Rarity finders: Pallas's Gull in Oslo – a Norwegian first


As a keen ringer and gull-watcher, I am often out in the city of Oslo looking at gulls, reading colour rings, and catching new birds. Starting at the University of Oslo (studying Biology) this autumn allows me to travel into the city nearly every day. On Monday 18 August I stopped at Rådhuskaia, close to Aker Brygge, to look for a Norwegian metal-ringed Great Black-backed Gull, which had been seen feeding on bread here the previous Friday. The goal for the day was to add a colour ring and change the metal one (which was a size too small).

So far in Norway around 56,000 gulls have had colour rings applied to them, with 43 per cent of these been seen and reported after ringing. The project is, in other words, quite large! About 85 per cent of the birds are ringed as young. The remaining 15 per cent are mainly caught one after another in Norway's large cities, or in traps in breeding colonies. If we only look at these 15 per cent, almost 70 per cent of them are seen after ringing – not statistics you get when ringing warblers and buntings with mistnets! All the gulls are measured (except in the case of some young, when there isn't time), which gives us a good idea of the condition the birds are in, and often an indication of their sex. All this, combined with travel patterns and survival rates, makes for a very valuable set of data.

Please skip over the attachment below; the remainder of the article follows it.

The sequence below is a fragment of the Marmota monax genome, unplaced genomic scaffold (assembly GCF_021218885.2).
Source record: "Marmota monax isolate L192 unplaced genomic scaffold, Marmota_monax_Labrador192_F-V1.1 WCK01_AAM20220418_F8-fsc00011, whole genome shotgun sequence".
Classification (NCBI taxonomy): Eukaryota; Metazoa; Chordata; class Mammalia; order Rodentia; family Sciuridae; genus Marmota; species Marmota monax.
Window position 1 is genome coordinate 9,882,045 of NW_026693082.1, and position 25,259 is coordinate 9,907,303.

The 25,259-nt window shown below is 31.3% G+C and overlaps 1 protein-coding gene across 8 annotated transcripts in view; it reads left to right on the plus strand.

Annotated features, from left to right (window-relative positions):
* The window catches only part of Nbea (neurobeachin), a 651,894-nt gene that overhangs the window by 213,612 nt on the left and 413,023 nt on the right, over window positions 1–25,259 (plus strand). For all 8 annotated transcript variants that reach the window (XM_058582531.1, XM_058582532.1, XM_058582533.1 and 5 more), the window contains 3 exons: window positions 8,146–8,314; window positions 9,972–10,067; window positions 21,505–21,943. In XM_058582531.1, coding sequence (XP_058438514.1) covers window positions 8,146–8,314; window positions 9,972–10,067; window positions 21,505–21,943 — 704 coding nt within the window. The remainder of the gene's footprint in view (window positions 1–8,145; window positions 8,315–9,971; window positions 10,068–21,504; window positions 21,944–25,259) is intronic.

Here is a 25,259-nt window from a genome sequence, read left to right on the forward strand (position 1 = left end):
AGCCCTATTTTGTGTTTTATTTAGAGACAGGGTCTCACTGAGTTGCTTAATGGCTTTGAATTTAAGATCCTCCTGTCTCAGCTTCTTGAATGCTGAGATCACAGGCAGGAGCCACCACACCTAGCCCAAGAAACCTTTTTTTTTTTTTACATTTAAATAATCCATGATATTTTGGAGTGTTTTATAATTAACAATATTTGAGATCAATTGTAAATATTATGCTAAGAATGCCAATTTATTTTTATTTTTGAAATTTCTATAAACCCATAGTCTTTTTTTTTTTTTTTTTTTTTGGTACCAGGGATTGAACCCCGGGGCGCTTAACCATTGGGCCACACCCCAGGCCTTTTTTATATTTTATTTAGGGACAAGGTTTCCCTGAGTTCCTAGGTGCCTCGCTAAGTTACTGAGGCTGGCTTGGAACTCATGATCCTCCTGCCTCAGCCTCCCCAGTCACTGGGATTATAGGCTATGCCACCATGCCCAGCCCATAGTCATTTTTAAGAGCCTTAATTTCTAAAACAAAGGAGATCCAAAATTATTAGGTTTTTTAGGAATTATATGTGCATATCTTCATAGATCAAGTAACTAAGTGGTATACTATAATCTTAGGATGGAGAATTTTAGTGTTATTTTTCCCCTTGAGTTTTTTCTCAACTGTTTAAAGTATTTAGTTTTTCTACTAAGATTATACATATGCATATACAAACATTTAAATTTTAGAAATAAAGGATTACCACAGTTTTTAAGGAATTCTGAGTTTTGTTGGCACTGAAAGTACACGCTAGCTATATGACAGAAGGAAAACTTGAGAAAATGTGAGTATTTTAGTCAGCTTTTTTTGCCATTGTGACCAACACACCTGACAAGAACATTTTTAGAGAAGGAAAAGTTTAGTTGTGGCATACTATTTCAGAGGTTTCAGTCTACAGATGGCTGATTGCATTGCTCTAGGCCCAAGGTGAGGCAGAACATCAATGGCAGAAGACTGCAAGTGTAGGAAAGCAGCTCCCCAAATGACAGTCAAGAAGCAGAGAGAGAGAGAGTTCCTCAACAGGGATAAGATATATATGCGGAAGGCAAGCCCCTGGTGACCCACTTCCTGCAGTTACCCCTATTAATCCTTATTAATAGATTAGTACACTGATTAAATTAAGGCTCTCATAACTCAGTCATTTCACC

After some time feeding the gulls at the location where the Great Black-backed had been, I became resigned to the fact that it had gone. Looking through the gulls present (mainly focusing on the legs where the colour rings are) I suddenly saw one odd-looking bird. My mind took a trip through Lesser Black-backed and Herring, before understanding that 1st-calendar-year Caspian Gull should look exactly like that at this time of year. Remarkably, this was only the second record for Oslo! The initial shock quickly changed to stress and frustration since I couldn't seem to catch it but, after about half an hour and with some effort, I finally managed to get my hands on it. Only a single cachinnans has previously been ringed in Norway (Bergen, winter 2012/2013) so I sent out a message through BirdAlarm (the Norwegian rare bird network), and a couple of people showed up within minutes. I was naturally quite happy when I continued on to university.

The first juvenile Caspian Gull of the week in Oslo. Photo taken a few days later by the Opera House at Bispevika (Sindre Molværsmyr).

The next day, after a couple of hours studying in the morning, I took the Metro to Vaterland (a beautiful place with a lot of drug addicts and homeless people, and gulls). I have fed the gulls by the river here hundreds of times before; today I read some colour rings and initially only saw familiar faces. Then, a warm-coloured juvenile – a Caspian – showed up. Not so strange given that I'd had one about a kilometre away the previous day. The problem with this theory was that it didn't have rings on its legs – that meant two cachinnans in two days!

The second juvenile Caspian Gull, pictured a few minutes before ringing (Sindre Molværsmyr).

I didn't manage to ring this second Caspian Gull, so I was out early on 20th, before my one lecture of the day. I started out at Vaterland again, but there was no Caspian to be seen. Next stop was Rådhuskaia. After unsuccessfully trying to catch a Black-headed Gull with only a metal ring, I started feeding at exactly the same spot as the Great Black-backed and the first Caspian had been. Suddenly a Caspian flew over and within minutes it was caught – real efficiency! Initially I thought this bird was a third individual, but close comparison to the bird from Vaterland shows them to be the same.